Letting go of my past
As a blogger, I tend to only share the good stuff. This is not because I want to paint a rose-tinted view of my life, but because I prefer to focus on the positives rather than dwell on the negatives.
During my 30s, I experienced more than my fair share of bad luck and on reflection, I think my collecting was one way of coping. It took my mind off things, and when you’re having a hard time it’s nice to treat yourself.
For this reason, a lot of my decluttering has been about re-evaluating my life and making some sense of the things that happened. The process has been extremely therapeutic, and at times it felt like letting go of the past to make space for my future.
Decluttering my home
While I was decluttering my home, I couldn’t seem to reduce my vintage collectables or photographs. I tried on a number of occasions but I didn’t get anywhere, and I was unhappy that they were taking up so much space in my apartment. I was aware of a book by Marie Kondo called The Life-Changing Magic of Tidying, and I recall reading a post by Tiff of Dottie Angel about the strength it had given her. Tiff, like me, had a passion for vintage collecting and I felt confident that if this book had helped her it could help me too.
Marie Kondo’s book outlines a process of tackling items by type, in a specific order and over a maximum of six months. She teaches you to only keep the items that ‘spark joy’ and to discard everything else. A process she calls the KonMari Method. The thing that made her technique so unique is you don’t decide what to remove, but instead you decide what to keep. I loved this idea, and I imagined it was like going into a shop full of my possessions and choosing what to take home!
‘To put your things in order means to put your past in order, too. It’s like resetting your life and settling your accounts so that you can take the next step forward.’ – Marie Kondo
So, on the rainy bank holiday Monday, I tipped my box of photographs onto the living room floor and sorted through them. Some of the images made me sad but others made me laugh as I reminisced and enjoyed revisiting the fun times: a holiday with my girlfriends to Corfu, the three times I’ve been a bridesmaid, my teenage bedrooms and so many bad hairstyles. I now have eight tiny albums of joy – the people and happy moments I want to remember, having let go of the rest.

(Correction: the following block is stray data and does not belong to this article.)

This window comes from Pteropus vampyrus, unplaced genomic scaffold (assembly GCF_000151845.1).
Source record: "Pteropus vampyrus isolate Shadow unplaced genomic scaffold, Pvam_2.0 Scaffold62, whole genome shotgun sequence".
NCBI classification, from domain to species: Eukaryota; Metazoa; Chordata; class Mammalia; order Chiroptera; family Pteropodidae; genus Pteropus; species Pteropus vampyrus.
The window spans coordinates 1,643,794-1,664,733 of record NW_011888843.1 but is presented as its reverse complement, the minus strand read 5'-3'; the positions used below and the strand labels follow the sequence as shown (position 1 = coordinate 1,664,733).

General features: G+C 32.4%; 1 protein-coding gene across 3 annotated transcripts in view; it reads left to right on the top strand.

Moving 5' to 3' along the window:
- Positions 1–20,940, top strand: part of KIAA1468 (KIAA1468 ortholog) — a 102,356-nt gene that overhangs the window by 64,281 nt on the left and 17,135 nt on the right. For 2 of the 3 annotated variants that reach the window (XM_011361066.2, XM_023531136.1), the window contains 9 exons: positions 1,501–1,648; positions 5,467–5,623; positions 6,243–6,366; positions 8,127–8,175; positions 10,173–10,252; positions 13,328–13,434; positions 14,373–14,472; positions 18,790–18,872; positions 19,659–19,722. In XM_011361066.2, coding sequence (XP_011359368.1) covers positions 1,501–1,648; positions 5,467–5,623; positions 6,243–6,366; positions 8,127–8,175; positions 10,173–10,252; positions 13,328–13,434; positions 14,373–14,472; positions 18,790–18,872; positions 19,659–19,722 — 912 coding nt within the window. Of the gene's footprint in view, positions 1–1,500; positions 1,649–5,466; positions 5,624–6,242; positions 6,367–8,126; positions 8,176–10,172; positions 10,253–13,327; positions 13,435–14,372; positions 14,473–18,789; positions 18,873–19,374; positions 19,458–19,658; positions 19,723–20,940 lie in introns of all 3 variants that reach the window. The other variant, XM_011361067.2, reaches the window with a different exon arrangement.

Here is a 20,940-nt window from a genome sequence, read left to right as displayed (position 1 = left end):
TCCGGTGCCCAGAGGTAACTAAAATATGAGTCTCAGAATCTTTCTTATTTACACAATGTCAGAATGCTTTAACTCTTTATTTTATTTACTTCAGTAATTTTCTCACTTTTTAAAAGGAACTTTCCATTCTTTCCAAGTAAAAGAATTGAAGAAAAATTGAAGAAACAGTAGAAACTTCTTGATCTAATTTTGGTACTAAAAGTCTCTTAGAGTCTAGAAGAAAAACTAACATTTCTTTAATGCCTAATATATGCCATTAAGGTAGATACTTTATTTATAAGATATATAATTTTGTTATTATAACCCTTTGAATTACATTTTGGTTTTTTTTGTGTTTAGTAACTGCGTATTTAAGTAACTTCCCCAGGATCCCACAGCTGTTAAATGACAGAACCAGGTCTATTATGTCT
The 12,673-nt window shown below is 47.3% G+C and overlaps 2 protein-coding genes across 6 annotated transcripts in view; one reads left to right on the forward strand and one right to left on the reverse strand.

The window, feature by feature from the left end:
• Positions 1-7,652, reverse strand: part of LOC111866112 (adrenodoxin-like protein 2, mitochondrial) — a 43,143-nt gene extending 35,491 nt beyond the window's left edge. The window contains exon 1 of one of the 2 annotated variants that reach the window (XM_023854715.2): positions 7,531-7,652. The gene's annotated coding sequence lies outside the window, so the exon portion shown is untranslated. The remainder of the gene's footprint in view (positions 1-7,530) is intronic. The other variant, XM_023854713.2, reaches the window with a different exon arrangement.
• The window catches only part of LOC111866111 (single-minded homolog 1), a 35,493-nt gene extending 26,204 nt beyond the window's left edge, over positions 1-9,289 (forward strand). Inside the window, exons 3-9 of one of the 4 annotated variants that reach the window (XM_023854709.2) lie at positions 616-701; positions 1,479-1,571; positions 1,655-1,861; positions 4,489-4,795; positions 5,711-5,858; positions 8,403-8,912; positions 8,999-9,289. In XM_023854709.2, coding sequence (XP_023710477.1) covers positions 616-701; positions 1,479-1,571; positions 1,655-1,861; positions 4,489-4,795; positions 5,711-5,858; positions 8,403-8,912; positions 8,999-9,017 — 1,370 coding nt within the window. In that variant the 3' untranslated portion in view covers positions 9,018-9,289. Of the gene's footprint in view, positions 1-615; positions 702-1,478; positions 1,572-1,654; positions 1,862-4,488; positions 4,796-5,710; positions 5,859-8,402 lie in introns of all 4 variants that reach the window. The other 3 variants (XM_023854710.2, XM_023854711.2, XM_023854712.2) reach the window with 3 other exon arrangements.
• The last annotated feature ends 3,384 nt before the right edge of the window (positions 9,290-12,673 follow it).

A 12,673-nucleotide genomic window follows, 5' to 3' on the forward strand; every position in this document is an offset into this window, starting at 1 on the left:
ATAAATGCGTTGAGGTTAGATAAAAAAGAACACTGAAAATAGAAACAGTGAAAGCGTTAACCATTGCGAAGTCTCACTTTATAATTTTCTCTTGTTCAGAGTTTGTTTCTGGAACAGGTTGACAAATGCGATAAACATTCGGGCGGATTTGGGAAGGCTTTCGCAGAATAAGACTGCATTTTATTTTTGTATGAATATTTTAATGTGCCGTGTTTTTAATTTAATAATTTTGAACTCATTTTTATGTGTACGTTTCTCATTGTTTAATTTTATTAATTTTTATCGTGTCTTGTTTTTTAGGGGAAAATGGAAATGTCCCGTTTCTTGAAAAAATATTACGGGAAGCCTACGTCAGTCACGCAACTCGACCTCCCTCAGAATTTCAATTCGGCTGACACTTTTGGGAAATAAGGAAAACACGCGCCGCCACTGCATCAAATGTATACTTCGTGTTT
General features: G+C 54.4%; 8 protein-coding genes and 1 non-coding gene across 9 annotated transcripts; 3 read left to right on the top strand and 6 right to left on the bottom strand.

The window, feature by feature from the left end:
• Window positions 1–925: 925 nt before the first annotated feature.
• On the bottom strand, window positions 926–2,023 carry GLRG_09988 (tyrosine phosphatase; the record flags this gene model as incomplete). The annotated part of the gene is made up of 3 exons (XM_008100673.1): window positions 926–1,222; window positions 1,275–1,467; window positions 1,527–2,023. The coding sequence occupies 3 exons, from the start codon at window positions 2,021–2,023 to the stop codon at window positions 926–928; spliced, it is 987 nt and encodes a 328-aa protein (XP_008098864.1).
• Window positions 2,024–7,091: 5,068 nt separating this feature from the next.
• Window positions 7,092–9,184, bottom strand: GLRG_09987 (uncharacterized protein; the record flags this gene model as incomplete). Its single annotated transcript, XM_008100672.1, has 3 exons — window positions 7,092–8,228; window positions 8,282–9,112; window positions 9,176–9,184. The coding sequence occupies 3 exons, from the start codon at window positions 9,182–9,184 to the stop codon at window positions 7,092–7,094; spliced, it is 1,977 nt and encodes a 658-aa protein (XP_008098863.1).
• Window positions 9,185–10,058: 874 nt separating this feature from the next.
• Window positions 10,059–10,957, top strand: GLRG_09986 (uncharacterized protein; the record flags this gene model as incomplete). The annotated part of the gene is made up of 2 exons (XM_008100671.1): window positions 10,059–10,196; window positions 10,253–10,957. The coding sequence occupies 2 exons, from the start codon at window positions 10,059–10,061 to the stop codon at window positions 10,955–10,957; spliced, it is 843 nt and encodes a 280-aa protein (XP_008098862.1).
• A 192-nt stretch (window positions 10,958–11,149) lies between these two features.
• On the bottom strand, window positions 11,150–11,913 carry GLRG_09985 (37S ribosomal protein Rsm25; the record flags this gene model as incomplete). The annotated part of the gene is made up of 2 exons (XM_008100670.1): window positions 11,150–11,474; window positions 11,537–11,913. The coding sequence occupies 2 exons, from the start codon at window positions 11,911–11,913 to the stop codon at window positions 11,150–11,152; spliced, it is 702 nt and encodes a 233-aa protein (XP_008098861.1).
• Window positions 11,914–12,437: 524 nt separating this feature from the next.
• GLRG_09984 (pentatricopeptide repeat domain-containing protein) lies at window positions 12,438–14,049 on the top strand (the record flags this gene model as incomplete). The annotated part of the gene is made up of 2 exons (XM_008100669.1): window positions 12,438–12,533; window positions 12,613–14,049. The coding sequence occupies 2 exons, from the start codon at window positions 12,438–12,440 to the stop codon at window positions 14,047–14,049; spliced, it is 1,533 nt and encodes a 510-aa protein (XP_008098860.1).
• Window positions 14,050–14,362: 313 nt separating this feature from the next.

Next came the collectables; my unloved vintage trinkets, held in a series of boxes and taking up space in my cupboard. The collection had taken almost twenty years to build and consisted of many rare items. By applying the ‘spark joy’ technique to each item, I soon discovered that I didn’t love them as much as I thought I did. In fact, I was simply holding on to the love I had once had for them. I kept my favourites and the remainder are in my office waiting to be sold. It’s strange but after years of living with them, I can’t wait to let them go!
Does it spark joy?
Despite being sentimental about things, Marie Kondo has helped me to view my belongings in a different way. I’ve realised I don’t have to keep things just because I think they hold a memory – the memories are in me, not in the object. With Marie Kondo’s help, I’ve reached a point of peace and calm. There are no longer boxes of unloved things in my cupboards (or skeletons in my closet!). Everything that remains in my home serves a purpose or fills me with joy, and there’s now an abundance of space to create a happier future.
If you’re about to embark on a declutter I wish you the very best of luck!
Further reading on Candy Pop
Thanks for stopping by, I hope you have a gorgeous day.